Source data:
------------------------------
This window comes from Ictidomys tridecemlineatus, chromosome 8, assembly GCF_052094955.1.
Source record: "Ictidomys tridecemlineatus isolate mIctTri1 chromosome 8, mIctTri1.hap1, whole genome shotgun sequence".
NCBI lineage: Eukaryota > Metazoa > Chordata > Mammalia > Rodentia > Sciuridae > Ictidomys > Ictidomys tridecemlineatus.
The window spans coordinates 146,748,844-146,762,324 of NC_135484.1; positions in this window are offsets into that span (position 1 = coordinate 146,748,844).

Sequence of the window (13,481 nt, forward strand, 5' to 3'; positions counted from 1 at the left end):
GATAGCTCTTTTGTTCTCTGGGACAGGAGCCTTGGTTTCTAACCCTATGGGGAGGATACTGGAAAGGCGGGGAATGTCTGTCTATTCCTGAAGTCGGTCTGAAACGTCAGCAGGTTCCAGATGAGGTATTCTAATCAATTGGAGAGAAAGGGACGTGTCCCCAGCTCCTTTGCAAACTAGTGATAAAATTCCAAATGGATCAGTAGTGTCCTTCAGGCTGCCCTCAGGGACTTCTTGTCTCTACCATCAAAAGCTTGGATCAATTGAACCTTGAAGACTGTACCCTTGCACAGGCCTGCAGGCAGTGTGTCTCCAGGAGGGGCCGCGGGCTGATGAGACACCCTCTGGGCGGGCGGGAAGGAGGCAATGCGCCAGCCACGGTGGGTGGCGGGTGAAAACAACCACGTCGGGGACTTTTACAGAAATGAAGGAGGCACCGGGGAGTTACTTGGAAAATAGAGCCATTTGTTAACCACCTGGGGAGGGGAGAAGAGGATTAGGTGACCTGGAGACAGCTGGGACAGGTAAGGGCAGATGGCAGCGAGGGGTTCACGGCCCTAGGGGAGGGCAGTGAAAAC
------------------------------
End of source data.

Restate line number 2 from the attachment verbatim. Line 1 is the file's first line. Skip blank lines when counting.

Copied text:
Source record: "Ictidomys tridecemlineatus isolate mIctTri1 chromosome 8, mIctTri1.hap1, whole genome shotgun sequence".